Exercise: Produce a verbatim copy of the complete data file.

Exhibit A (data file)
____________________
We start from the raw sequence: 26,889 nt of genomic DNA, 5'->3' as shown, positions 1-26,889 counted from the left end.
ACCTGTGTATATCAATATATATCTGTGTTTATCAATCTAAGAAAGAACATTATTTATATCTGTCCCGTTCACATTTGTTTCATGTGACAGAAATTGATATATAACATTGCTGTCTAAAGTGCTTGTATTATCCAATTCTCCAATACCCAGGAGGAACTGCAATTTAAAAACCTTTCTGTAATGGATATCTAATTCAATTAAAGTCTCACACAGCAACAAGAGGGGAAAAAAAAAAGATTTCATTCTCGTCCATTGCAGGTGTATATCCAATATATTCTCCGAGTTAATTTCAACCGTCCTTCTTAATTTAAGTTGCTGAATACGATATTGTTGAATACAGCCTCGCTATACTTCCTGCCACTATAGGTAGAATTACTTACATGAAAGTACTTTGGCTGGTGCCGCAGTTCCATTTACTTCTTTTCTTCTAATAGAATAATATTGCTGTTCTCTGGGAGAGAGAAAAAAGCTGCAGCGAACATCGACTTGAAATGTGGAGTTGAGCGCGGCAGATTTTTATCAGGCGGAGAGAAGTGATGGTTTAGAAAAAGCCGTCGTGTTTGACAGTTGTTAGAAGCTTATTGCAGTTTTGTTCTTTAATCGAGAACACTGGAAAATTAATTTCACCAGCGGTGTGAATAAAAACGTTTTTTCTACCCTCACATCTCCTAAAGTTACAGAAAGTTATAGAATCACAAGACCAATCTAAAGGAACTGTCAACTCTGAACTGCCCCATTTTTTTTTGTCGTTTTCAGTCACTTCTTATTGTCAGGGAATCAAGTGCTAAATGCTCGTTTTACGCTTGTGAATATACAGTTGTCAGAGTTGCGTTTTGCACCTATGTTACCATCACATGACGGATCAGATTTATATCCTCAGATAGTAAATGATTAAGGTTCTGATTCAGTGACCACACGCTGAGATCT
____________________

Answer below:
We start from the raw sequence: 26,889 nt of genomic DNA, 5'->3' as shown, positions 1-26,889 counted from the left end.
ACCTGTGTATATCAATATATATCTGTGTTTATCAATCTAAGAAAGAACATTATTTATATCTGTCCCGTTCACATTTGTTTCATGTGACAGAAATTGATATATAACATTGCTGTCTAAAGTGCTTGTATTATCCAATTCTCCAATACCCAGGAGGAACTGCAATTTAAAAACCTTTCTGTAATGGATATCTAATTCAATTAAAGTCTCACACAGCAACAAGAGGGGAAAAAAAAAAGATTTCATTCTCGTCCATTGCAGGTGTATATCCAATATATTCTCCGAGTTAATTTCAACCGTCCTTCTTAATTTAAGTTGCTGAATACGATATTGTTGAATACAGCCTCGCTATACTTCCTGCCACTATAGGTAGAATTACTTACATGAAAGTACTTTGGCTGGTGCCGCAGTTCCATTTACTTCTTTTCTTCTAATAGAATAATATTGCTGTTCTCTGGGAGAGAGAAAAAAGCTGCAGCGAACATCGACTTGAAATGTGGAGTTGAGCGCGGCAGATTTTTATCAGGCGGAGAGAAGTGATGGTTTAGAAAAAGCCGTCGTGTTTGACAGTTGTTAGAAGCTTATTGCAGTTTTGTTCTTTAATCGAGAACACTGGAAAATTAATTTCACCAGCGGTGTGAATAAAAACGTTTTTTCTACCCTCACATCTCCTAAAGTTACAGAAAGTTATAGAATCACAAGACCAATCTAAAGGAACTGTCAACTCTGAACTGCCCCATTTTTTTTTGTCGTTTTCAGTCACTTCTTATTGTCAGGGAATCAAGTGCTAAATGCTCGTTTTACGCTTGTGAATATACAGTTGTCAGAGTTGCGTTTTGCACCTATGTTACCATCACATGACGGATCAGATTTATATCCTCAGATAGTAAATGATTAAGGTTCTGATTCAGTGACCACACGCTGAGATCT